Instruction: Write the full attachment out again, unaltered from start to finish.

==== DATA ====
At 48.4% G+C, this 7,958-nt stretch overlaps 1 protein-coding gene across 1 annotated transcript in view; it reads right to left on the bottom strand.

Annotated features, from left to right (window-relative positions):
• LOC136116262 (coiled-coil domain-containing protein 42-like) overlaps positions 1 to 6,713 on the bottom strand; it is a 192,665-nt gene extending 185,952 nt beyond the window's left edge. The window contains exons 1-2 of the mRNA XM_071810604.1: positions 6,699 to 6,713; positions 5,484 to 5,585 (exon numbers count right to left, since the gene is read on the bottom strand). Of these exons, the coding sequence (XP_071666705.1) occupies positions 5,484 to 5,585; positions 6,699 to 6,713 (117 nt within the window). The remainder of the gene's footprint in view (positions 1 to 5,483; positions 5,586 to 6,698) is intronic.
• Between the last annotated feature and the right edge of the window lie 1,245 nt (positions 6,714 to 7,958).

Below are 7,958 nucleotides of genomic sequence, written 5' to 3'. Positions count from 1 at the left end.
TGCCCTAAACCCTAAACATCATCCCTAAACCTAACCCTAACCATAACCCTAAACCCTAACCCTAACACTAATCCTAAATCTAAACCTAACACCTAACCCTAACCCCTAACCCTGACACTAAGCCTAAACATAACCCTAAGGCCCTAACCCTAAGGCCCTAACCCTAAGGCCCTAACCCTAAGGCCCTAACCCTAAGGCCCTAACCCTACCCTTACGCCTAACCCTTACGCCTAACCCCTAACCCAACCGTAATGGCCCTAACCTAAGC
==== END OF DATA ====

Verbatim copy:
At 48.4% G+C, this 7,958-nt stretch overlaps 1 protein-coding gene across 1 annotated transcript in view; it reads right to left on the bottom strand.

Annotated features, from left to right (window-relative positions):
• LOC136116262 (coiled-coil domain-containing protein 42-like) overlaps positions 1 to 6,713 on the bottom strand; it is a 192,665-nt gene extending 185,952 nt beyond the window's left edge. The window contains exons 1-2 of the mRNA XM_071810604.1: positions 6,699 to 6,713; positions 5,484 to 5,585 (exon numbers count right to left, since the gene is read on the bottom strand). Of these exons, the coding sequence (XP_071666705.1) occupies positions 5,484 to 5,585; positions 6,699 to 6,713 (117 nt within the window). The remainder of the gene's footprint in view (positions 1 to 5,483; positions 5,586 to 6,698) is intronic.
• Between the last annotated feature and the right edge of the window lie 1,245 nt (positions 6,714 to 7,958).

Below are 7,958 nucleotides of genomic sequence, written 5' to 3'. Positions count from 1 at the left end.
TGCCCTAAACCCTAAACATCATCCCTAAACCTAACCCTAACCATAACCCTAAACCCTAACCCTAACACTAATCCTAAATCTAAACCTAACACCTAACCCTAACCCCTAACCCTGACACTAAGCCTAAACATAACCCTAAGGCCCTAACCCTAAGGCCCTAACCCTAAGGCCCTAACCCTAAGGCCCTAACCCTAAGGCCCTAACCCTACCCTTACGCCTAACCCTTACGCCTAACCCCTAACCCAACCGTAATGGCCCTAACCTAAGC